The most amusing thing was that I led the dive. This was the height of irony as I had absolutely no clue where I was going and couldn’t really find anything of interest. As a result, I may have finned about a little more enthusiastically than required, giving poor Marko a cramp and leaving Kerri a little out of breath.

Overall if was a fun experience and I hope Marko enjoyed himself with his two tech diving buddies.

So, with our guiding done for the day, Kerri and I watched Marko stroll up the slipway as we got down to work. We mucked about with the stages for about 40 minutes switching regs, holding fake stops, and practicing ascents. Kerri began to feel the cold shortly after so we thumbed the dive and headed back to shore.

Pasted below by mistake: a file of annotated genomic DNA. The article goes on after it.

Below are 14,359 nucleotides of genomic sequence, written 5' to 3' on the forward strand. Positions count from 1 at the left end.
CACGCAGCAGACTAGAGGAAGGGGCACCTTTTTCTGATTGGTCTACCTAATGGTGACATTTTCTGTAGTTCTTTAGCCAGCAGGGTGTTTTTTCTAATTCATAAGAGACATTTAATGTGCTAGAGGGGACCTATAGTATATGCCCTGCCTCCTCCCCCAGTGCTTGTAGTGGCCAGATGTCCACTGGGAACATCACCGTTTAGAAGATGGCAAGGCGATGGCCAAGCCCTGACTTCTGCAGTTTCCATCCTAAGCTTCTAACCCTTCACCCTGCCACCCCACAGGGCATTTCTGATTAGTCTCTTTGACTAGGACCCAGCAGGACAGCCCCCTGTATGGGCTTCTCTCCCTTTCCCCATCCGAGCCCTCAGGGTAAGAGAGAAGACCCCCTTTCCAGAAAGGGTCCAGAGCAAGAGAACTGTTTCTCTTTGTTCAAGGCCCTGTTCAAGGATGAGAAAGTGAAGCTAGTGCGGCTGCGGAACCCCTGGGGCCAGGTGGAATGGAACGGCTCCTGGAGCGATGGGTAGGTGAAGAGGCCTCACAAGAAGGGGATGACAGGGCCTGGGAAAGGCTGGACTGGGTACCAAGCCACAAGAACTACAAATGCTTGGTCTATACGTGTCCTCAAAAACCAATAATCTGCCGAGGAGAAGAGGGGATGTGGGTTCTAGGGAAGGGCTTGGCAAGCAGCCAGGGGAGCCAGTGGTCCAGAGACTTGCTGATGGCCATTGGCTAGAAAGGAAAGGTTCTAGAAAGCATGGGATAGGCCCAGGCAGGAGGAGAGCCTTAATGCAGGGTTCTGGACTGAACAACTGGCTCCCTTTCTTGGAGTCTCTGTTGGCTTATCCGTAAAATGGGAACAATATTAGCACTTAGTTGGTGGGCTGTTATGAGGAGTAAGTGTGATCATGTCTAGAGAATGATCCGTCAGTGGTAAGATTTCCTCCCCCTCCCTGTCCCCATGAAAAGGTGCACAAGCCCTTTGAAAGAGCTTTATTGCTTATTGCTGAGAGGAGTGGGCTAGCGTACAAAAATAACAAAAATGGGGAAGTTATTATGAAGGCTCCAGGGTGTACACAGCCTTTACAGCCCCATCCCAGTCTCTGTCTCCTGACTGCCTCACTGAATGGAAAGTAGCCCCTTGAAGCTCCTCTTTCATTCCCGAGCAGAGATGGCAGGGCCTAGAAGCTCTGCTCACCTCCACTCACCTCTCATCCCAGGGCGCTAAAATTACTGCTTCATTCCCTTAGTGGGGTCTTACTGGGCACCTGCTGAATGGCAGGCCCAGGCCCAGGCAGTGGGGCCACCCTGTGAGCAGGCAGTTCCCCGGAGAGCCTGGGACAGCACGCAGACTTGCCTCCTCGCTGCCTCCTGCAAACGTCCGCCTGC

I packed up the ludicrous amount of kit we brought while Kerri paid the bill. We headed back to the hostel for a shower and I treated us to a magnificent dinner in The Bards Den pub that evening. I can honestly say it’s one of the best steaks I’ve had in years.

The days diving caught up with us; we could barely manage a single pint of Guinness each, so strolled back to the hostel and gratefully slumped into bed.

10 hours later we were back on the road as we journeyed home. It was a splendid weekend away.

Lesson learned

  • Get lots of sleep before dive trips so Wifebuddy isn’t bored driving to the dive site. 
  • Don’t dive with a cold, a reverse block is a real risk and rather unpleasant – (see this post
  • Bring local currency – we didn’t even have enough euros for a cup of coffee. 
  • Be early for the boat, it makes everyone’s life easier. 
  • Keep kit tidy and compact when diving off a rhib; I was a little upset to watch divers inadvertently tramp on my light cord. 
  • Always do a buddy check. 
  • Bring a hat – rhibs are windy. 
  • Don’t fin too quickly – Marko will get a cramp. 
  • Carry tea bags at all times – we didn’t get a brew all day. 
  • Don’t eat so much you can’t drink Guinness. That would be rude.